Another stormy evening for Southern NJ: Severe T-Storm Watch until 10 p.m.
Temperatures as warm as 87 degrees. Moderate humidity surging in. Sunshine cooking the atmosphere. And an approaching cold front.
Once again, we have a recipe brewing for severe thunderstorms Thursday afternoon and evening. But not necessarily for everyone in the Garden State. And this time around, the tornado risk is low - wind and rain are the primary risks.
The National Weather Service and Storm Prediction Center have issued a Severe Thunderstorm Watch until 10 p.m. Thursday for four counties in southern New Jersey: Atlantic, Cape May, Cumberland, and Salem.
As you may know, a "watch" serves as a formal heads-up that the ingredients are coming together for dangerous weather. It's time to keep an eye on the sky for the next few hours.
Will everyone in the watch area see a severe thunderstorm? Nope. But if "warnings" are issued, that's when nasty weather is imminent and it's time to seek shelter.
Given model guidance and the usual "abundance of caution" placed on severe weather episodes, I am a little surprised the watch doesn't extend northward another tier of counties. The air is certainty unstable enough. Everyone in the southern half of NJ should be on alert for big boomers. (And the northern half of the state will see some showers and "little" boomers too.)
Over time, this storm forecast kept drifting later and later. And further south too. As of this writing (3:30 p.m.), there are no signs of convection or thunderstorms over New Jersey. Literally nothing on radar.
I think "prime time" - the period with the most widespread and strongest thunderstorms - will come between about 5 p.m. and 9 p.m. Thursday evening. Unfortunately, that coincides with the evening rush hour. (Which will be a busy one, as the holiday weekend begins.)
Residual raindrops should exit New Jersey through about Midnight, with drier, clearer, cooler conditions prevailing by Friday morning.
The Storm Impacts
--Wind... The biggest threat here. The strongest storm cells will be capable of producing wind gusts of 60 mph. That is enough to bring down trees, cause property damage, and obscure visibility.
--Rain... Heavy rain will come in bursts. It's a visibility and traction concern. But widespread flash flooding seems unlikely. (The air is not fully saturated.)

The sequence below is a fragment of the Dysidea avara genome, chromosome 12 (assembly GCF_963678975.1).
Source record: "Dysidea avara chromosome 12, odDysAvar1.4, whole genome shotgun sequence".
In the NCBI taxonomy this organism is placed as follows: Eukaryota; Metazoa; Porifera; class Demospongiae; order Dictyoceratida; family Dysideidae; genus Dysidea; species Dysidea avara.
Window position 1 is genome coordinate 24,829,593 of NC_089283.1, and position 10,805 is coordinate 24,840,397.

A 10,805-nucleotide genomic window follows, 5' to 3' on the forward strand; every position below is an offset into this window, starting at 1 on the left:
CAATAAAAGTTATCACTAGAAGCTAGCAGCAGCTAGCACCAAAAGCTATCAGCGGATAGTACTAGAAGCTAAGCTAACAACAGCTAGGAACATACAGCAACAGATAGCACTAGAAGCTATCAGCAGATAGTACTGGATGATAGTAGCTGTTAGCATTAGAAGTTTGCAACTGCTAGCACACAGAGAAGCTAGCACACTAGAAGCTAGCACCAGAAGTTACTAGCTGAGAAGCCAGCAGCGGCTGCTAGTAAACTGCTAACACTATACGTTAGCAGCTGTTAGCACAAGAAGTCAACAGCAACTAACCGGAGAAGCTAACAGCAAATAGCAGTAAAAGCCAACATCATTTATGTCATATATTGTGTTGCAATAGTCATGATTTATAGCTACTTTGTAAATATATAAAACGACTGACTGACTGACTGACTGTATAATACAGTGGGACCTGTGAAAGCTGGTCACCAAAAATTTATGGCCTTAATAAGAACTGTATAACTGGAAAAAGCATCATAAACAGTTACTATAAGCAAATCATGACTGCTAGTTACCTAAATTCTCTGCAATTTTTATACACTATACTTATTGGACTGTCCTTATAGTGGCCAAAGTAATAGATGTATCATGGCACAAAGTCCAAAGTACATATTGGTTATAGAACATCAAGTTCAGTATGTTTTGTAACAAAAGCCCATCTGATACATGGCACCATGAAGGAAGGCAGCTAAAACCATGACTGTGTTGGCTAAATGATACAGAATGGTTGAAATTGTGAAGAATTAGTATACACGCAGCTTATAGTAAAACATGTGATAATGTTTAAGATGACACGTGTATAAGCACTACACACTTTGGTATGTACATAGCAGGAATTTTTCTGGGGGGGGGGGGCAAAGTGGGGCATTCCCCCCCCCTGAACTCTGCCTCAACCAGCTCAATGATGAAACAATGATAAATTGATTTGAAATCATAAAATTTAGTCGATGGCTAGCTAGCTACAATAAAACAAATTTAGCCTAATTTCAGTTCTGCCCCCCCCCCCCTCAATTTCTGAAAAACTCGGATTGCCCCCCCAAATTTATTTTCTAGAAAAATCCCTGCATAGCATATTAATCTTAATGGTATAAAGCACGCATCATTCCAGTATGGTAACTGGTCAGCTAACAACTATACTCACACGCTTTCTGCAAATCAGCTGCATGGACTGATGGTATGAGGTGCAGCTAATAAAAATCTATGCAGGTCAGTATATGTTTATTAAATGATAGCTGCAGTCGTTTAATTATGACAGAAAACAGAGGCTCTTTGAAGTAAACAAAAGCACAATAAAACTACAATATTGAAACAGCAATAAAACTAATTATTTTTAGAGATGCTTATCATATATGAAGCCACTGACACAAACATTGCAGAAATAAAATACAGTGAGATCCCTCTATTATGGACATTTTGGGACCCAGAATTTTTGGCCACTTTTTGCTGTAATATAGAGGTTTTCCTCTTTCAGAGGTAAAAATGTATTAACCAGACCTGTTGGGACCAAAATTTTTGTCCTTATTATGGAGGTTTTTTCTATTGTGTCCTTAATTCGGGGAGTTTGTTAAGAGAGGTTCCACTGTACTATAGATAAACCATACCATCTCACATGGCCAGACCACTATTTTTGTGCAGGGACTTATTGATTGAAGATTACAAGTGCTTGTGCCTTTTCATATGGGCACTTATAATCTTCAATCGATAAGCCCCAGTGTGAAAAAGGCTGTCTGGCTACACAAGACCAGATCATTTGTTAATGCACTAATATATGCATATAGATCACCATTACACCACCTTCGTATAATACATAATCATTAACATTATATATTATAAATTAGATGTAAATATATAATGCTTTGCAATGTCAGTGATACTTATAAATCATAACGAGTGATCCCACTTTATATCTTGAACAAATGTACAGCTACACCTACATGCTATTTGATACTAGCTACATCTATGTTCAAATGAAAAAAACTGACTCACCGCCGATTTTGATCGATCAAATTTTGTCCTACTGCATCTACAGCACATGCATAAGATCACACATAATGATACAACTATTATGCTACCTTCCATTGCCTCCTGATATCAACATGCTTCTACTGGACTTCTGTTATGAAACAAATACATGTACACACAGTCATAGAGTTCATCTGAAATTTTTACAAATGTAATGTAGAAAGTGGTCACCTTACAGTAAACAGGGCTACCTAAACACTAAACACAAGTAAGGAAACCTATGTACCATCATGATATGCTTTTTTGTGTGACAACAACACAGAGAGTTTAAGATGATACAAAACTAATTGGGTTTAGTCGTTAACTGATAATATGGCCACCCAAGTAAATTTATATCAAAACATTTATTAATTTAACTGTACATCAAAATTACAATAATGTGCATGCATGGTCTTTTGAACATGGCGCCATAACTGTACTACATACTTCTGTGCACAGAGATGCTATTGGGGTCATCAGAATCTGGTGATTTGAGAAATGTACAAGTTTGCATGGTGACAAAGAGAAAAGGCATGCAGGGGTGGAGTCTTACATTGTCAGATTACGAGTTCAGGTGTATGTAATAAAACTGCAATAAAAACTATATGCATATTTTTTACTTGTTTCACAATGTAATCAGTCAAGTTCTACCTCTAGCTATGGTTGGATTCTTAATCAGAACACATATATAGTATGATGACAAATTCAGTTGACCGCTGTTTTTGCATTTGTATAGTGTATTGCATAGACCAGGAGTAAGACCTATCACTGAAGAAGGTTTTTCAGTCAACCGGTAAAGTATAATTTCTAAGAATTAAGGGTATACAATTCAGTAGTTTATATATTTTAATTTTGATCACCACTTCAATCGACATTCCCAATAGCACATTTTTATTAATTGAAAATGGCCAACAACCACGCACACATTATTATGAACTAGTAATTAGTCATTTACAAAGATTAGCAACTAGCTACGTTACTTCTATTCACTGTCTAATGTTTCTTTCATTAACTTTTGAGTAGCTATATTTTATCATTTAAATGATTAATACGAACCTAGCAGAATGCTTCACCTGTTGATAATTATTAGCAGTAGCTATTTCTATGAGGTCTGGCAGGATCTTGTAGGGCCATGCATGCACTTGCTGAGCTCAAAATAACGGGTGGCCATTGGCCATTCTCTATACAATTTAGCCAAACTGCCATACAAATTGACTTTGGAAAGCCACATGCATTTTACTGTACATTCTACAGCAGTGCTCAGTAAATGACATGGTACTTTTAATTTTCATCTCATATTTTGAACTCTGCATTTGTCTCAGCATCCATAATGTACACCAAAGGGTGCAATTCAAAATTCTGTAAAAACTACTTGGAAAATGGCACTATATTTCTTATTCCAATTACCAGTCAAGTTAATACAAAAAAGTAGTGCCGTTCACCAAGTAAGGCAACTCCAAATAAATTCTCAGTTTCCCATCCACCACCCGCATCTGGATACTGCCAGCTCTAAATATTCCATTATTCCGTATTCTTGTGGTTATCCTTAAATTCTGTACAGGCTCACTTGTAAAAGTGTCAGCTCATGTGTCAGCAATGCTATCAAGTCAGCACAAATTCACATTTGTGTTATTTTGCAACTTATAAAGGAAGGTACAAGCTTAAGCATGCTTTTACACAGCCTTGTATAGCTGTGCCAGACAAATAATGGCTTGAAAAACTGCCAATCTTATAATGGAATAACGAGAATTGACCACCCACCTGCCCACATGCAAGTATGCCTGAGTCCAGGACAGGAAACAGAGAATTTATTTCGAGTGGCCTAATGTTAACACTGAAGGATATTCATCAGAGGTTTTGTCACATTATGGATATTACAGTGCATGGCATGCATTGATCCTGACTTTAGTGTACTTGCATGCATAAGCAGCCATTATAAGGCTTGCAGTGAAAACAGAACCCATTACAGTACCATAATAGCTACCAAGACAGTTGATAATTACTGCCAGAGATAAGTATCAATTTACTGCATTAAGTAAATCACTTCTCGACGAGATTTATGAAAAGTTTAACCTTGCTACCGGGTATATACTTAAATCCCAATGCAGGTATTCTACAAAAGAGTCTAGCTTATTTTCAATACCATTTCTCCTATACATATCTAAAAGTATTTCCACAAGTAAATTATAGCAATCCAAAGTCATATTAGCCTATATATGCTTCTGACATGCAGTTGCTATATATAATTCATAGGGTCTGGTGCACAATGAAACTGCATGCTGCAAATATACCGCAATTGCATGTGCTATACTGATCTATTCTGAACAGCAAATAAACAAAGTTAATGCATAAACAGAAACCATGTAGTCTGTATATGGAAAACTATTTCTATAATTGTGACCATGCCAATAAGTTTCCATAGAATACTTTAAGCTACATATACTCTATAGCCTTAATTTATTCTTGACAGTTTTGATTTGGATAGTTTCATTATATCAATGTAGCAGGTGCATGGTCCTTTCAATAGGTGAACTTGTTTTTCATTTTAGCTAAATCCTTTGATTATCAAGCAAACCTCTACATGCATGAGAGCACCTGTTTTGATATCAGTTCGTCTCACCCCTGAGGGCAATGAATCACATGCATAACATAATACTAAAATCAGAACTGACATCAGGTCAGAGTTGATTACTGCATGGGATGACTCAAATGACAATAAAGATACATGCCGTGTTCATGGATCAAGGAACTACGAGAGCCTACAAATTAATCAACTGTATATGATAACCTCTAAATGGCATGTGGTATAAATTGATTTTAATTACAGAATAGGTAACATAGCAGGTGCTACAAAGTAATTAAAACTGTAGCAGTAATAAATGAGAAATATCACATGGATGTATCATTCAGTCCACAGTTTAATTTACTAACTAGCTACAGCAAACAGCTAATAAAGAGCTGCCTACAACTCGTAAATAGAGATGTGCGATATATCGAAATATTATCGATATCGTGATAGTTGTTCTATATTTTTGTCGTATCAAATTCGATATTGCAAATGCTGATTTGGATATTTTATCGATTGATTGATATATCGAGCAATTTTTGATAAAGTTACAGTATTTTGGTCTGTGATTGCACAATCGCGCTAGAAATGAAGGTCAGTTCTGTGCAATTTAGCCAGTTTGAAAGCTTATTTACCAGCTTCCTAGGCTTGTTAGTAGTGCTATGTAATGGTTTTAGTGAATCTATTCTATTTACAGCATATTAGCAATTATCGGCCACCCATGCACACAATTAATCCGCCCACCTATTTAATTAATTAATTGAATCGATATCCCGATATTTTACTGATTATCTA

--Lightning... Given the heat in SW NJ, I think we are in for quite a light show with any thunderstorms that come to visit. Remember, by definition, every "thunderstorm" contains lightning. Therefore, by definition, every thunderstorm is potentially dangerous.
--Hail... Possible, but on the small side.
--Tornado... Not a huge concern this time around. The lack of a strong low-level jet (powerful winds about a mile overhead) limits the amount of low-level wind shear. That is an important ingredient for twisting, tornadic storms. I'm not saying a little spin-up is impossible. Just unlikely in this situation.
The Extended Forecast
Friday's forecast is tricky, as a few forecast models hang on to showers for at least the southern half of the state. All guidance points to mostly cloudy skies, breezy conditions, and cooler temperatures. No more 70s and 80s - we fall back into the seasonable upper 50s.
The Easter Weekend looks dry and increasingly pleasant. Saturday will be on the cool side, with partial sunshine and highs in the lower 50s. Easter Sunday will come closer to 60 degrees, with the return of blue skies and sunshine. Both mornings will be chilly, in the 30s, with a potential frost away from coastal and urban areas.
Next week will be a spectacular stretch of dry weather and warming temperatures. Other than a stray shower, I don't see any widespread rain until next weekend at the earliest. High temperatures will rise into the 60s for Monday and Tuesday, 70s for Wednesday and Thursday, and possibly 80s for Friday and Saturday.